We choose the active contraction to be governed by a fixed compression force that lasts a fixed duration of time. This is a minimal assumption inspired by our experimental results from *T. adhaerens*, where we showed the single contraction profile, as well as a narrow distribution of contraction times relative to contraction amplitudes and speeds [1]. Nevertheless, other functional behavior of contraction that brings the cell to a new, shrunk size at relevant time scales would create contraction pulses that are qualitatively similar.

We propose a new physiological role for contractility in epithelia: rupture resistance. As EIC is a common epithelial response, and as tissue integrity is at the heart of any epithelium function, “active cohesion” may be relevant in a wide range of systems, even if manifested in different time and length scales. The minimal nonlinear model we presented fits the fast soliton nature of the pulses seen in *T. adhaerens* but may be applicable to other observed contraction waves in epithelia (as in drosophila embryo and MDCK monolayers). This hypothesis should be further tested experimentally. Specifically, it would be interesting to test it in various embryonic tissues, and in epithelia that is either contractile or prone to high, repeatable mechanical stresses (e.g. heart, lung, gut, bladder, vasculature).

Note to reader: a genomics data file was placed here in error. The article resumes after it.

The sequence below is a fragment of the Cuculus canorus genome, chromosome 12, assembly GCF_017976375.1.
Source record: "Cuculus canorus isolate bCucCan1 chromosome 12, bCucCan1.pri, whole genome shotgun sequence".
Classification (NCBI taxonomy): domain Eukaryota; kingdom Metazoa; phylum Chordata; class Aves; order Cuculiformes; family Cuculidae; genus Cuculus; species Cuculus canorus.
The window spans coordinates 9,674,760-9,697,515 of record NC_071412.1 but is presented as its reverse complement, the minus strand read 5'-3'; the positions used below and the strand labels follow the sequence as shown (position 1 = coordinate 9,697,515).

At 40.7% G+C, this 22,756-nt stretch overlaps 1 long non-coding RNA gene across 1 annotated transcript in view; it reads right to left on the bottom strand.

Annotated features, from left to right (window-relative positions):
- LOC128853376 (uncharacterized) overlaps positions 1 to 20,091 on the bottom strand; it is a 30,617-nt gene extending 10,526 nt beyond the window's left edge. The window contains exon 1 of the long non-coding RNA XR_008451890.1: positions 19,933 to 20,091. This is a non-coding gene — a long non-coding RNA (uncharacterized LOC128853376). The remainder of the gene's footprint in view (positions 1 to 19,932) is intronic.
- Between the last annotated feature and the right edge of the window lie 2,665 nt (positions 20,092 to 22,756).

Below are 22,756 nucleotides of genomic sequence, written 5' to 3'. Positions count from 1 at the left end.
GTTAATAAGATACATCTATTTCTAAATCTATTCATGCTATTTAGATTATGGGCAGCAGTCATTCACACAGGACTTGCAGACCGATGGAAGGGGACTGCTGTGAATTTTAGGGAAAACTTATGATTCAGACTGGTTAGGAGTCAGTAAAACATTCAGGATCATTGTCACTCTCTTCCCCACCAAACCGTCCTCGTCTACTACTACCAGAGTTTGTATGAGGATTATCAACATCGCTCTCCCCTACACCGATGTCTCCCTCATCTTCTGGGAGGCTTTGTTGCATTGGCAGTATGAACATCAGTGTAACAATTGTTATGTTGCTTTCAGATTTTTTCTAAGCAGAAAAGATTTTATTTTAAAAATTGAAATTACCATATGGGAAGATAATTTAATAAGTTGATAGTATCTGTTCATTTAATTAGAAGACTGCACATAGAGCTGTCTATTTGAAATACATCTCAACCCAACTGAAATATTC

Our work brings forward discrete aspects of tissue mechanics, such as cellular chemical thresholds, local mechanical conditions under cell contractility and preferred cellular geometry. It would be interesting to compare discrete, continuous and hybrid models, to describe observed phenomena in epithelial tissues.